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22 Sep 2020

The internet during covid 19

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Ranit Fink
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In the past few months, there have been so many new realities we had to adjust to, but one that seemed to cut across countries, ages, status,es and occupations was video calls. Kids are studying remotely, CEOs are having video conference calls from their dining room tables, and grandparents read bedtime stories to their grandkids via Zoom. The Internet is helping us keep some of our routines and human interactions more than ever before. At Teridion, we were curious to learn how well it was doing. Here’s what we’ve learned:

A Global View In Trying Times

Teridion has thousands of probes checking the Internet status every five seconds or less. These probes are “talking” to each other so they always know what is up in terms of Internet capacity and its impacts on latency, throughput and speed. We looked at the global activity in the past two month, during which many countries went on quarantine, and compared it to the same period in 2018 and 2019.

Not surprisingly, we found that traffic increased significantly, and the impact on the quality and speed of service suffered greatly. In fact, we found that compared to last year and two years ago, Internet latency increased by at least 75%. Now, it’s one thing if you’re an individual trying to watch Netflix and a whole other story if you’re a CEO trying to run a company remotely. Data file transfers, video conferencing, remote desktop work -all of these are critical to the success of the business, and its ability to continue to function throughout this period. And since no one knows when the social restrictions will end, these are very dire statistics.

Why Some Regions Suffer More Than Others

What we noticed as we looked at this latency data, is that some countries saw worse connectivity than others.  Specifically,  we saw increased latency in the following “routes”:  UK to Singapore, India to the UK, India to the US, and the Netherlands to South Korea. Why were these Internet routes especially crowded? We don’t know for sure, but based on the increased interest we got from specific market segments we have a couple of educated-guesses to offer:

Developing Offshore

If you’re a US or UK-based company that has developers working in India, the quarantine forced your organization to adjust to a whole new reality: Development teams working from home and making significantly more calls and remote desktop protocol (RDP) sessions directly with the US or UK teams.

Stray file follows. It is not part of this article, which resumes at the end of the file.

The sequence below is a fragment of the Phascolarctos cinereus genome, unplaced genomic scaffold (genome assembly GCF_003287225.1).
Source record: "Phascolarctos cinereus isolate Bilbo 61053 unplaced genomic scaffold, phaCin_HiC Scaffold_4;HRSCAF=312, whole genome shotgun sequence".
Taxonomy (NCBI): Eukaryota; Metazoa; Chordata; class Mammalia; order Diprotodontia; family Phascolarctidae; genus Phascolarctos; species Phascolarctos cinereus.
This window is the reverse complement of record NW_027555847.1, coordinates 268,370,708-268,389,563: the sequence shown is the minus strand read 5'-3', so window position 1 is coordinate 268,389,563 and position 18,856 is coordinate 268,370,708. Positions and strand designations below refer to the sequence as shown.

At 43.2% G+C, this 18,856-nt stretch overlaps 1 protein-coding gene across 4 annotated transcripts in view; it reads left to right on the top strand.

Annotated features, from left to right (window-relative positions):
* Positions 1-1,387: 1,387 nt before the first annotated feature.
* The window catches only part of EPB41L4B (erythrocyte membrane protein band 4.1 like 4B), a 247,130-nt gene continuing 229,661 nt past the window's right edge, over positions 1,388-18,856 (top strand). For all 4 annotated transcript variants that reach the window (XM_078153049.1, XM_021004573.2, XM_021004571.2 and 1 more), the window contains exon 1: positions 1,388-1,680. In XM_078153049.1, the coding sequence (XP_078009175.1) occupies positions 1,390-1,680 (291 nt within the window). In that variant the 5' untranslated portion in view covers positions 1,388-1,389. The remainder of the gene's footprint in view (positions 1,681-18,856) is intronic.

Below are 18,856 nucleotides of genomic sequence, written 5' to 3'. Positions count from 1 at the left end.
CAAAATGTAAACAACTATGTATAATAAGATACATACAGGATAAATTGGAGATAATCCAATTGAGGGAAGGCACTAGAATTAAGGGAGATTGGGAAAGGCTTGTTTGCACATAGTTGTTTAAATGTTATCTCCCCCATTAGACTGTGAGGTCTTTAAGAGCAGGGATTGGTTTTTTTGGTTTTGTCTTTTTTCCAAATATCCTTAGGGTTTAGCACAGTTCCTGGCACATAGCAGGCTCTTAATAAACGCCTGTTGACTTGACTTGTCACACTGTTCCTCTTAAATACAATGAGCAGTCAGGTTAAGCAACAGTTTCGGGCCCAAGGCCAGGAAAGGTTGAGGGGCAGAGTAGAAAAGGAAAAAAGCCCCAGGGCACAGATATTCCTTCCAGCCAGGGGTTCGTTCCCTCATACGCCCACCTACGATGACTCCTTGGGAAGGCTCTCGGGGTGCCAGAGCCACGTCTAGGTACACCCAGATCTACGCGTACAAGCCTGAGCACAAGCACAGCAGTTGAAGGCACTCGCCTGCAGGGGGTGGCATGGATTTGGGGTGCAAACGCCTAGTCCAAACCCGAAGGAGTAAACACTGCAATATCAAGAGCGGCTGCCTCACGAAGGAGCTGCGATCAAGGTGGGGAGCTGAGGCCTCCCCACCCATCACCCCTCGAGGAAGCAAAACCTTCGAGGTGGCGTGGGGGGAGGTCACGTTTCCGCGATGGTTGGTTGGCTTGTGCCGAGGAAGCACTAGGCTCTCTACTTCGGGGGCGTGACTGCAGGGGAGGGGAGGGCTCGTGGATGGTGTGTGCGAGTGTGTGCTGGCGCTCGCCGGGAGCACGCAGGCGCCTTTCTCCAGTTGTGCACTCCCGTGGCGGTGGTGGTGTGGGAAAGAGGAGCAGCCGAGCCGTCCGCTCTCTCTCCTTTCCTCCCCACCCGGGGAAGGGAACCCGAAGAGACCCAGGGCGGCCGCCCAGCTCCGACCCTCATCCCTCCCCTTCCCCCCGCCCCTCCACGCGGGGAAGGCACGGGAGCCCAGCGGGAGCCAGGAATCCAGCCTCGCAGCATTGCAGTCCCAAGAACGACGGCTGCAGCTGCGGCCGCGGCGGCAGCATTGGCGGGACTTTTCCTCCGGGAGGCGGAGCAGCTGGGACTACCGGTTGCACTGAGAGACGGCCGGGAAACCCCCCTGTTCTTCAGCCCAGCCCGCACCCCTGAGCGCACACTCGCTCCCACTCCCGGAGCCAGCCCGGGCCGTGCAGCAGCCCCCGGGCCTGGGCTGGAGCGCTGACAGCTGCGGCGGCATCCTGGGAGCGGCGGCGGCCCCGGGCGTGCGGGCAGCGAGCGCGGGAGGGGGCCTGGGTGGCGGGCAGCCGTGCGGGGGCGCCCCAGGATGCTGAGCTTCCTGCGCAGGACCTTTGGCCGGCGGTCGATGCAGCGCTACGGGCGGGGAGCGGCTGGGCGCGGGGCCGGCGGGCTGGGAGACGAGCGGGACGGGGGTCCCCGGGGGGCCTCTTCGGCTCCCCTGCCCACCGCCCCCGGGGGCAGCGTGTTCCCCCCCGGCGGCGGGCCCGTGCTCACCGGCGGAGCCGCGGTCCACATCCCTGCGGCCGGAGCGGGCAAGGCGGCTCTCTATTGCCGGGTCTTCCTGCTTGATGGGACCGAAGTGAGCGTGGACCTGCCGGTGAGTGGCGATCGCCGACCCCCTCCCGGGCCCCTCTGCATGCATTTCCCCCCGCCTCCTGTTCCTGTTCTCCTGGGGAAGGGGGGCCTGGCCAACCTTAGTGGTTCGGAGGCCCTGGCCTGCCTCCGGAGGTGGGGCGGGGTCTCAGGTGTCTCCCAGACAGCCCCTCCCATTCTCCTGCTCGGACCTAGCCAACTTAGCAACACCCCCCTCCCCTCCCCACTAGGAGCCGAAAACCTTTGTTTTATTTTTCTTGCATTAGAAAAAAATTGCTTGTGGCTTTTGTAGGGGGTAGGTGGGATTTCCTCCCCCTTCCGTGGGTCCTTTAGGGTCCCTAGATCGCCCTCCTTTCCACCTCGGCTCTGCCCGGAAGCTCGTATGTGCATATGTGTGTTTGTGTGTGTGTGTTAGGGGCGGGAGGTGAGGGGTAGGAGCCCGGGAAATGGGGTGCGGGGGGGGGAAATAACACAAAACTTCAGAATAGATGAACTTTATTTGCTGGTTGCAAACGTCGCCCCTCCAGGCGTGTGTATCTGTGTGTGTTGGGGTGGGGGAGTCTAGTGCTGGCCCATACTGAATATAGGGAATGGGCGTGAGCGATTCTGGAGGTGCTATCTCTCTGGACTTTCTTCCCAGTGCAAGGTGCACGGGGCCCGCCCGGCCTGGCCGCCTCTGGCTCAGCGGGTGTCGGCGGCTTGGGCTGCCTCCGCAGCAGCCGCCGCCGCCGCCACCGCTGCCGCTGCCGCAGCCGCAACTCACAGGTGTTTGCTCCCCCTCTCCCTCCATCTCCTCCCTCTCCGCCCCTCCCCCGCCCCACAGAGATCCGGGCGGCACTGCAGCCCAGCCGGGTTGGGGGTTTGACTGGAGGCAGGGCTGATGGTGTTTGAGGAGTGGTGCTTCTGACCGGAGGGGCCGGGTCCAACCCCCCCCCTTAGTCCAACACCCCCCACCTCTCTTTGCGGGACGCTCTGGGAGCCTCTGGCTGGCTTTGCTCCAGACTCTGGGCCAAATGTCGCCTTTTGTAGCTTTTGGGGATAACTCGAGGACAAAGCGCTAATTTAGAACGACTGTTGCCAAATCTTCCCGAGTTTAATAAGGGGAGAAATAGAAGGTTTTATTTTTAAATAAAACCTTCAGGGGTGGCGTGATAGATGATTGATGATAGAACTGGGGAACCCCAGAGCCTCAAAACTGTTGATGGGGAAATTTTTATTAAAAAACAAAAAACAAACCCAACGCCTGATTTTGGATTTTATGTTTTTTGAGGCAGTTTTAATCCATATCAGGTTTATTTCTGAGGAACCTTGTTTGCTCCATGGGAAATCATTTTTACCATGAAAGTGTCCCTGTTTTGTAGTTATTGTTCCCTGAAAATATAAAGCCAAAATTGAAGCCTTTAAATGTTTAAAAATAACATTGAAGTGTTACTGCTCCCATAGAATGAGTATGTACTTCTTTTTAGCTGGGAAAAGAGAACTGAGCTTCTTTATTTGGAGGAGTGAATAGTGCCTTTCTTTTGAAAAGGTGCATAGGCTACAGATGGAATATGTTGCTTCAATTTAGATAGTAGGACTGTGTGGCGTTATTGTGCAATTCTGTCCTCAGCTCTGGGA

Remote Studies

Another group that had to shift to remote, online sessions are international students that went back to their home countries, yet still needed to attend classes in their schools. This is likely the reason we see increased latency between Asian markets and specifically South Korea to the EU and US.

The News Aren’t All Bad

While we all wish these changes in the way we work and study came by as part of a natural evolution of the work world and society in general, and not as a result of a global pandemic, there is a silver lining. These changes were likely inevitable, as the world is getting smaller, enterprises become global and great connectivity is expected anytime, anywhere. There are benefits to working remotely, and to learning to collaborate with team members from across the globe. And the latency? There are solutions to this too. Some, like MPLS, offer great connectivity, but take a long time to set up and are very expensive (an international line can cost tens of thousands of Dollars). Teridion offers enterprises a multi-cloud-based connectivity solution that delivers MPLS-like SLAs, doesn’t require any software or hardware installations, and can be set up in a few hours. Since the solution is cloud -based, we offer a pay-per-use model that delivers significant savings.

Check it out here to enjoy high-quality, consistent connectivity, that’s fit for a new reality.

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Ranit Fink

VP Product and Business Development

Ranit Fink is the Vice President of Product and Business Development for Teridion. Prior to Teridion she was the co-founder and VP business development of Cellrox, a mobile security company. Ranit holds an M.Sc. in Computer Science from Columbia University and a B.Sc. in Computer Science and Mathematics from Bar Ilan University.
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